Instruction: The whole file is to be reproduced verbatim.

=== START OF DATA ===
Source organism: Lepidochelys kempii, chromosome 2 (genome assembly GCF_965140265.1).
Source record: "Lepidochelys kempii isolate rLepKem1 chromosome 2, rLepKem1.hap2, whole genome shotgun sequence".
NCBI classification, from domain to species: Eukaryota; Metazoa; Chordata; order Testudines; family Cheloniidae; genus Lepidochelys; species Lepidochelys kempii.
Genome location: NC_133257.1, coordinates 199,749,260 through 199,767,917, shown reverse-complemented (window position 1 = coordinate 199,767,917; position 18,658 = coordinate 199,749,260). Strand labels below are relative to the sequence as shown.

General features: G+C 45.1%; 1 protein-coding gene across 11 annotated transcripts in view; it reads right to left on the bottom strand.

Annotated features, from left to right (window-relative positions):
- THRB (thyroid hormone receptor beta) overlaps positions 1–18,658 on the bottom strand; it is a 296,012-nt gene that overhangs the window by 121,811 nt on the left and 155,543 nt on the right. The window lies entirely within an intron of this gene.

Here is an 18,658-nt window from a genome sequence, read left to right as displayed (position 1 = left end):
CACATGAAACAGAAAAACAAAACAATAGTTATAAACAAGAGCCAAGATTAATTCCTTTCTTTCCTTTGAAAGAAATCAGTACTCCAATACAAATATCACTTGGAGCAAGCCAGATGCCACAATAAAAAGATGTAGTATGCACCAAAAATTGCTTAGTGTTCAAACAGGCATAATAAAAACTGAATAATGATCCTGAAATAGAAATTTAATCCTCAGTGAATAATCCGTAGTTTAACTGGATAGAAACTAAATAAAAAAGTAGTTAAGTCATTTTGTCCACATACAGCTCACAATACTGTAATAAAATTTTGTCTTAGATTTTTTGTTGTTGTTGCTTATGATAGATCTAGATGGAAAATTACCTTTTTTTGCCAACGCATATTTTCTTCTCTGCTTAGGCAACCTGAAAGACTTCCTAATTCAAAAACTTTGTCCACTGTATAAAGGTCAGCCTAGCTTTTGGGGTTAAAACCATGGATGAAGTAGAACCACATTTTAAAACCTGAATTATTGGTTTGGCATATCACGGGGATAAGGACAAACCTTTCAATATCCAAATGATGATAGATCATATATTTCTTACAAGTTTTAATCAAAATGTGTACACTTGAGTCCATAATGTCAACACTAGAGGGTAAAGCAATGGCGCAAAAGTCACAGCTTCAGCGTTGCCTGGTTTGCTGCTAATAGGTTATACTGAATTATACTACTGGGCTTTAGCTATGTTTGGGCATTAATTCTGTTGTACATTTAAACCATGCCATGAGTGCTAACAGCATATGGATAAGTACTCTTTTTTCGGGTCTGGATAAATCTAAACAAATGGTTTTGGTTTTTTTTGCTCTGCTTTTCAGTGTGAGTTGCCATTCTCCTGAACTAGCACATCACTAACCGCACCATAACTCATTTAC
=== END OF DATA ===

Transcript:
Source organism: Lepidochelys kempii, chromosome 2 (genome assembly GCF_965140265.1).
Source record: "Lepidochelys kempii isolate rLepKem1 chromosome 2, rLepKem1.hap2, whole genome shotgun sequence".
NCBI classification, from domain to species: Eukaryota; Metazoa; Chordata; order Testudines; family Cheloniidae; genus Lepidochelys; species Lepidochelys kempii.
Genome location: NC_133257.1, coordinates 199,749,260 through 199,767,917, shown reverse-complemented (window position 1 = coordinate 199,767,917; position 18,658 = coordinate 199,749,260). Strand labels below are relative to the sequence as shown.

General features: G+C 45.1%; 1 protein-coding gene across 11 annotated transcripts in view; it reads right to left on the bottom strand.

Annotated features, from left to right (window-relative positions):
- THRB (thyroid hormone receptor beta) overlaps positions 1–18,658 on the bottom strand; it is a 296,012-nt gene that overhangs the window by 121,811 nt on the left and 155,543 nt on the right. The window lies entirely within an intron of this gene.

Here is an 18,658-nt window from a genome sequence, read left to right as displayed (position 1 = left end):
CACATGAAACAGAAAAACAAAACAATAGTTATAAACAAGAGCCAAGATTAATTCCTTTCTTTCCTTTGAAAGAAATCAGTACTCCAATACAAATATCACTTGGAGCAAGCCAGATGCCACAATAAAAAGATGTAGTATGCACCAAAAATTGCTTAGTGTTCAAACAGGCATAATAAAAACTGAATAATGATCCTGAAATAGAAATTTAATCCTCAGTGAATAATCCGTAGTTTAACTGGATAGAAACTAAATAAAAAAGTAGTTAAGTCATTTTGTCCACATACAGCTCACAATACTGTAATAAAATTTTGTCTTAGATTTTTTGTTGTTGTTGCTTATGATAGATCTAGATGGAAAATTACCTTTTTTTGCCAACGCATATTTTCTTCTCTGCTTAGGCAACCTGAAAGACTTCCTAATTCAAAAACTTTGTCCACTGTATAAAGGTCAGCCTAGCTTTTGGGGTTAAAACCATGGATGAAGTAGAACCACATTTTAAAACCTGAATTATTGGTTTGGCATATCACGGGGATAAGGACAAACCTTTCAATATCCAAATGATGATAGATCATATATTTCTTACAAGTTTTAATCAAAATGTGTACACTTGAGTCCATAATGTCAACACTAGAGGGTAAAGCAATGGCGCAAAAGTCACAGCTTCAGCGTTGCCTGGTTTGCTGCTAATAGGTTATACTGAATTATACTACTGGGCTTTAGCTATGTTTGGGCATTAATTCTGTTGTACATTTAAACCATGCCATGAGTGCTAACAGCATATGGATAAGTACTCTTTTTTCGGGTCTGGATAAATCTAAACAAATGGTTTTGGTTTTTTTTGCTCTGCTTTTCAGTGTGAGTTGCCATTCTCCTGAACTAGCACATCACTAACCGCACCATAACTCATTTAC